An elderly Vietnamese couple found slain in their Northwest Washington home Thursday feared attack by the 60-year-old son they were trying to evict and repeatedly expressed their concerns to a relative shortly before they were beaten and suffocated, according to D.C. police.
The couple, Tran Van Chuong, 88, and his wife Nam-Tran Chuong 75, both former diplomats here, had argued with their son the night before their bodies were discovered over their request that he move out, according to a police affidavit filed yesterday in D.C. Superior Court.
The son, Tran Van Khiem, charged with first-degree murder in his parents' death, was being held yesterday in lieu of $100,000 bond and was ordered to surrender his French passport and visa after telling a Superior Court judge that he intends to commit suicide because he believes he is innocent.
Khiem, an attorney in Paris and former paramilitary official in South Vietnam, told Judge Richard S. Salzman that he mailed President Reagan a letter a half-hour before his parents' bodies were found in their bedroom and that "President Reagan can testify that I am innocent."
A White House spokesman had no comment on Khiem's statement.
An attorney for Khiem, Thomas A. Mauro, said Khiem has told him "several times" that he intends to take his own life.
"He feels that he's innocent," Mauro said. "The evidence is circumstantial. He thinks this entire proceding against him is unfair."
Tran Van Chuong was a South Vietnamese ambassador here, and Nam-Tran Chuong was South Vietnam's permanent observer to the United Nations until they resigned their posts in 1963 to protest the treatment of Buddhists under the regime of President Ngo Dinh Diem.
Their pajama-clad bodies were found by a housekeeper around 10:50 a.m. Thursday in their home at 5601 Western Ave.
Both suffered "multiple blows to the face," according to the police affidavit, and they were asphyxiated.
Their son Khiem, who was living in the house along with his wife and 12-year-old son, said he had come to Washington from Paris after receiving a call for help from his mother. He told The Washington Post before his arrest that the family had been leading a "quiet" life together and that he believed that his parents died of natural causes.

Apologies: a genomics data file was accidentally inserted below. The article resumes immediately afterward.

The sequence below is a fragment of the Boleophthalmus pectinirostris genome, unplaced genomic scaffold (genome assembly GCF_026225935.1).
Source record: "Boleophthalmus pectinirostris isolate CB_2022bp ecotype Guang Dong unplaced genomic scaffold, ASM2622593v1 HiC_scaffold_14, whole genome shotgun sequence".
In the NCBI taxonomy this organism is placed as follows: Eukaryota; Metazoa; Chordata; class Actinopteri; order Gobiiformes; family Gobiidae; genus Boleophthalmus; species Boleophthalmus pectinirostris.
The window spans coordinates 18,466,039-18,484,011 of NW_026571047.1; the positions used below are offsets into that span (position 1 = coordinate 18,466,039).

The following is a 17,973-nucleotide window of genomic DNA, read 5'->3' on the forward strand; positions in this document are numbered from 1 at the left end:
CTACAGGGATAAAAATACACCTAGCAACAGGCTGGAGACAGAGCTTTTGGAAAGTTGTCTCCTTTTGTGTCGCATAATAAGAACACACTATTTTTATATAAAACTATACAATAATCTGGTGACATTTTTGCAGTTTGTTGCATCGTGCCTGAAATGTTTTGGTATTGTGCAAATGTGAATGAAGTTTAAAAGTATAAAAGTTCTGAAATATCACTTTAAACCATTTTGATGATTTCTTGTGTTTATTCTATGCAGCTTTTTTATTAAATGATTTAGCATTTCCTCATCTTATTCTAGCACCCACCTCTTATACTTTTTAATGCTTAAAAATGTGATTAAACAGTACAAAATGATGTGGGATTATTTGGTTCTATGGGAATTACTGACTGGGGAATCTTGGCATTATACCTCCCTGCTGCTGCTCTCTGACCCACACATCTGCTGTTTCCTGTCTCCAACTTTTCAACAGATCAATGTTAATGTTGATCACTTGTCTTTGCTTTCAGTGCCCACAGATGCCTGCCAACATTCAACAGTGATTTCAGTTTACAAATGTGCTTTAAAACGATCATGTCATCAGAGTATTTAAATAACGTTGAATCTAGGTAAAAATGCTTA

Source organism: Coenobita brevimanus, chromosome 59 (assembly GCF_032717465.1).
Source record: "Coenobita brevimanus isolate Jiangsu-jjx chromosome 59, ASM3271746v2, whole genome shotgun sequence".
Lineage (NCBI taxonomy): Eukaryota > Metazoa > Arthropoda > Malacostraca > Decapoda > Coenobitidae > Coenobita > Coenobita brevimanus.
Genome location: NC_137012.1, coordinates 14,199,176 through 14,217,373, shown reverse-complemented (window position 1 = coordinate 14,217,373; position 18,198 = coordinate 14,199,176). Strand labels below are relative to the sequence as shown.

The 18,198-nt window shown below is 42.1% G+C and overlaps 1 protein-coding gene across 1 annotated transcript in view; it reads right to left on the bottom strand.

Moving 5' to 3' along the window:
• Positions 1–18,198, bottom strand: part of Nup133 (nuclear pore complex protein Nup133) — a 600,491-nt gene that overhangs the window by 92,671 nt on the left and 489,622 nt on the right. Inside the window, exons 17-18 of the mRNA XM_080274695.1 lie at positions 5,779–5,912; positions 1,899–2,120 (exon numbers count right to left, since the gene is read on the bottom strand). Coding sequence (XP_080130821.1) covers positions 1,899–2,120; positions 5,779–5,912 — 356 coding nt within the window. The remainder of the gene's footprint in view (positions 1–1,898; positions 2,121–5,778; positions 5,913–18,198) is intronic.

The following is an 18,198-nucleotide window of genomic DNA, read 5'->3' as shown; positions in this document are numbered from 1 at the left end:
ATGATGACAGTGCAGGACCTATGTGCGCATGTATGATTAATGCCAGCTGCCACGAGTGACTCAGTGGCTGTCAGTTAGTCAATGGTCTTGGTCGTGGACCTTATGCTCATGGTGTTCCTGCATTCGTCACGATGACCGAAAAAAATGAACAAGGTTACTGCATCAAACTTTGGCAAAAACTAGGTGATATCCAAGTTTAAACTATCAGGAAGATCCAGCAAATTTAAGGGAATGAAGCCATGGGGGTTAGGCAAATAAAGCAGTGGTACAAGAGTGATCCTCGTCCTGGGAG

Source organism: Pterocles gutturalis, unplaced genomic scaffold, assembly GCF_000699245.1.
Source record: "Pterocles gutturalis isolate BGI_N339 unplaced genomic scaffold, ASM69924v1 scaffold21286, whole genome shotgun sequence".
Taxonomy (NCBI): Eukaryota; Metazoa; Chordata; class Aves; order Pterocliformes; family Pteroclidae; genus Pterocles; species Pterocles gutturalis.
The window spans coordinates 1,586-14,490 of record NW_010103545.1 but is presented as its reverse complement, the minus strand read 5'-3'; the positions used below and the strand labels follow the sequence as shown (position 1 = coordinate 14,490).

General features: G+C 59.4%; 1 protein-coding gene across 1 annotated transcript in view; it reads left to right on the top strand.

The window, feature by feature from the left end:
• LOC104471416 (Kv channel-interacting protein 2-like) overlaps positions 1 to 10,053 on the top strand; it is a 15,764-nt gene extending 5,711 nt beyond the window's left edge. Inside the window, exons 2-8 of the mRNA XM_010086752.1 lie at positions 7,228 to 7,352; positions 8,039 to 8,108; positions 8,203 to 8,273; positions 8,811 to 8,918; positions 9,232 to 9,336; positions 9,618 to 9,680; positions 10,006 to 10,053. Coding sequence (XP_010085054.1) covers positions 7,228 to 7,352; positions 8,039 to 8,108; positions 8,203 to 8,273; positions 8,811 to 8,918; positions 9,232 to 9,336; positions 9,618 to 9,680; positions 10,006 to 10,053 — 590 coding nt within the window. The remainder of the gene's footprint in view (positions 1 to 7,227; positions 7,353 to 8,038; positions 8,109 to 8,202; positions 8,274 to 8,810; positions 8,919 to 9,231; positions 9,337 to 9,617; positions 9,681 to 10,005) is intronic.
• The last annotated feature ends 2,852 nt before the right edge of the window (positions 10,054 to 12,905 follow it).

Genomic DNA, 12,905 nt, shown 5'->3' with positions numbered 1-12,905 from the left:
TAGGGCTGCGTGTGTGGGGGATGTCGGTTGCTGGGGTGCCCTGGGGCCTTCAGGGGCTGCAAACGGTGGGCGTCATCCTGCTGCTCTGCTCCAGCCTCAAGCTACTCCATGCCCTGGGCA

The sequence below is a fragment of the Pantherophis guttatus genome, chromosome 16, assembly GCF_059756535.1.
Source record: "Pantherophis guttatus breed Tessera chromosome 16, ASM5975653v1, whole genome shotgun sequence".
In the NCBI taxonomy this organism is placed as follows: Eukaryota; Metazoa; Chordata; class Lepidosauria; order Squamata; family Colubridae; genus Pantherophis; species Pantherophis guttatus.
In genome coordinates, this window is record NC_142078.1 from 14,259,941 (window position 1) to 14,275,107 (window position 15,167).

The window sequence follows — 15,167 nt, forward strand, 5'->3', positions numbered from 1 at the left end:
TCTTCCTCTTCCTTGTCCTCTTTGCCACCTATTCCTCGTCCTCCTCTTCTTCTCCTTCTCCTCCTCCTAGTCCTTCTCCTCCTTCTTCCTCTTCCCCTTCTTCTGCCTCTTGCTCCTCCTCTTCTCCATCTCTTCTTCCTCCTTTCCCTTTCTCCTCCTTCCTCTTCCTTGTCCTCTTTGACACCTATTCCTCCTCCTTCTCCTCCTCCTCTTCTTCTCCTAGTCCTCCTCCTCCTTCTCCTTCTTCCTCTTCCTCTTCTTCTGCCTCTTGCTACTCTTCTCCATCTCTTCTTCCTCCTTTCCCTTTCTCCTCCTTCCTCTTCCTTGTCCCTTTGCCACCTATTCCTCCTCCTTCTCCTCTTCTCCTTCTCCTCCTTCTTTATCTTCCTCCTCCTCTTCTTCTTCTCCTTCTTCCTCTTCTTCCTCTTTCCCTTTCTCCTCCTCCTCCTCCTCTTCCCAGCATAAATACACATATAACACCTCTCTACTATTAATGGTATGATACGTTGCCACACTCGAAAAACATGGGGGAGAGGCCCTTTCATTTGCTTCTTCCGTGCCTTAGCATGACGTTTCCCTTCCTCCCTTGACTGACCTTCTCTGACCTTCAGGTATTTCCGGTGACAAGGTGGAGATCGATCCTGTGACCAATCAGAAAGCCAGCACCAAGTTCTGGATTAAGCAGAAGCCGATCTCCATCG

The affidavit filed by police, however, portrayed a family torn by frequent arguing over Khiem's refusal to leave. Police said some of the evidence leading to Khiem's arrest came from his wife and son, who, according to the affadavit, contradicted Khiem's version of events the night his parents were killed.
According to the affadavit, the slain couple had "repeatedly argued" with their son in recent weeks and again Wednesday night quarreled with him over their "repeated demands" that Khiem leave with his family and return to Paris.
Khiem's son went to bed around 8 that night and Khiem's wife Mirielle followed him to a third-floor bedroom around 10:30 p.m., according to the affidavit. Around the same time, police said, Nam-Tran Chuong began a series of telephone calls to a daughter in North Carolina saying she and her husband "were fearful that Khiem would hurt them."
The couple may have been killed as early as 11 p.m., according to police. The next morning around 10:30, when the couple had not come downstairs for breakfast, Khiem "told the housekeeper to accompany him to his parents' room" where they found the bodies, the wife's sprawled across the husband's.
During questioning Thursday, police said, they "observed some discoloration on Khiem's knuckles consistent with bruising" and a small scratch on his left arm.
Khiem told the Post on Friday that homicide investigators had accused him of using karate against his parents, which he denied.
Saltzman ordered that a "suicide alert" be enforced at the D.C. Jail, where Khiem is confined. Khiem is scheduled to appear in court Aug. 7 for a preliminary hearing on the murder charges, before the case is sent to a grand jury for possible indictment.